Hot Plate

Anthony Butkovich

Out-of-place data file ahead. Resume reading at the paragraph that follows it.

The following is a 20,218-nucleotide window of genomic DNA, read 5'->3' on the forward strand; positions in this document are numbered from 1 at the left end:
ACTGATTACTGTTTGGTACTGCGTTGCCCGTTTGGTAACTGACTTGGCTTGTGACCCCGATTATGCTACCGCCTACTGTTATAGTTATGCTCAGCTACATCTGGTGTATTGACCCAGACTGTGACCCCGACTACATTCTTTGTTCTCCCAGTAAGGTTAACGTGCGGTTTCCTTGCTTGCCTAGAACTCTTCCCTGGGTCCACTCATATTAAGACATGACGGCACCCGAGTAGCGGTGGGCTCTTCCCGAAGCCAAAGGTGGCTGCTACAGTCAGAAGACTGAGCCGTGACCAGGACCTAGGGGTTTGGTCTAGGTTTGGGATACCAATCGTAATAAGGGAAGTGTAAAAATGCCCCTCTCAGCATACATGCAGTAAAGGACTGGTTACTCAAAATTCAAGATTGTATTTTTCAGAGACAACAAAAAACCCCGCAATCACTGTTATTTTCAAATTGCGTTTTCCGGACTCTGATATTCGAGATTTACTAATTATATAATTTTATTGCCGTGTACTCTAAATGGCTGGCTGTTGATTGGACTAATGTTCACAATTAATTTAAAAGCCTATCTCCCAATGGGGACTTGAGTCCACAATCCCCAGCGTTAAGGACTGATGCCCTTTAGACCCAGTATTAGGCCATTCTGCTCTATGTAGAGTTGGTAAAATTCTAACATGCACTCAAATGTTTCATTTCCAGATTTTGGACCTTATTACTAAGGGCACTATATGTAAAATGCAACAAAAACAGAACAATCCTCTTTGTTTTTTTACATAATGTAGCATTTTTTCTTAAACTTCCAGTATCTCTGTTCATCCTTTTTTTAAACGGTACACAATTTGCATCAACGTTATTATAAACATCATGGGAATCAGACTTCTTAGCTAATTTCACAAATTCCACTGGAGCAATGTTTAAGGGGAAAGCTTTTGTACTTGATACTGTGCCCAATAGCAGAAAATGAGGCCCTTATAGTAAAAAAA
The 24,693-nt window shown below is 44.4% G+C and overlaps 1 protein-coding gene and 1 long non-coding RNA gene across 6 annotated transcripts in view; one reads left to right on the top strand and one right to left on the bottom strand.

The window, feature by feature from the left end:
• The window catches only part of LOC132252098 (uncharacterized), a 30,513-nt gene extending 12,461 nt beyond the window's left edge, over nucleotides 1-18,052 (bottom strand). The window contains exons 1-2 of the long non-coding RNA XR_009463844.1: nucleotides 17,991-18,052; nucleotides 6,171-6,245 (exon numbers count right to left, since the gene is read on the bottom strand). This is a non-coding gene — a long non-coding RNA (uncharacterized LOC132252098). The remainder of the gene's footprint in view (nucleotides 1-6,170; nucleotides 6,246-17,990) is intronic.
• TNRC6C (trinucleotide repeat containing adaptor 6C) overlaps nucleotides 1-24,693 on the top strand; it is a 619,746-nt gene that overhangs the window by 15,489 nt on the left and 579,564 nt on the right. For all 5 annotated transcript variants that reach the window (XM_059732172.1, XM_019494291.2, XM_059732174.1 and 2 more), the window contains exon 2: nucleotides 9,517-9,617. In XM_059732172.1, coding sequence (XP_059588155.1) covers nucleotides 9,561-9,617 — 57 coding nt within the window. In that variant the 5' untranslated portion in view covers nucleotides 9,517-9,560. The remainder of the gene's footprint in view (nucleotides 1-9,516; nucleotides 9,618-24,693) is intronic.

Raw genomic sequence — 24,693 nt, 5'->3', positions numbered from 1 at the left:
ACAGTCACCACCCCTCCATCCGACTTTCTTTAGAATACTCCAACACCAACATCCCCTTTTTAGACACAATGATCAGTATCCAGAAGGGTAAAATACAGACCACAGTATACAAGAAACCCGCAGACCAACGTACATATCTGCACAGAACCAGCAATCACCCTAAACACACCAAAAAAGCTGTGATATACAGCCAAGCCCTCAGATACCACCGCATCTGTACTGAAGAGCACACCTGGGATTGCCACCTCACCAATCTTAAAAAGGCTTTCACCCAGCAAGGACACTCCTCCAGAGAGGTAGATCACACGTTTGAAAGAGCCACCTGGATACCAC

What? No carpaccio?: Sooner or later, those upscale '90s dining trends had to trickle down to fast food. Surprisingly, almost all of them have appeared in one place: the new mega-Schlotzky's (Schlotzky's Marketplace, 2929 Kirby Drive, [713]807-9800). Besides the usual Schlotzky's sandwiches, the Marketplace offers a full line of snob coffees (espresso, cappuccino, latte, americano, macchiatoŠ you've been to Starbucks, you know the drill). The refrigerator case cradles salads made with mandarin oranges and fancy dark green lettuces. And you can order eight — eight! — wines by the glass. But cheekiest of all are the Marketplace's "artisan breads," baked in a showy wood-burning oven. Such hubris demands tough comparisons. Does the raisin pecan bread ($3.99) compare to the pricey, dense Monica Pope number sold at Whole Foods? does the olive round ($3.99) beat the soulful one at La Madeleine? or does the jalapeño-cheese ($3.99) measure up to the hallowed standard purveyed by Goode Co. Barbecue? Well, no — none of the Marketplace's loaves is the best of its kind in Houston. But each of those hard-crusted loaves is respectable enough to be mildly shocking at a fast-food emporium. Let us pray to be shocked like this more often.

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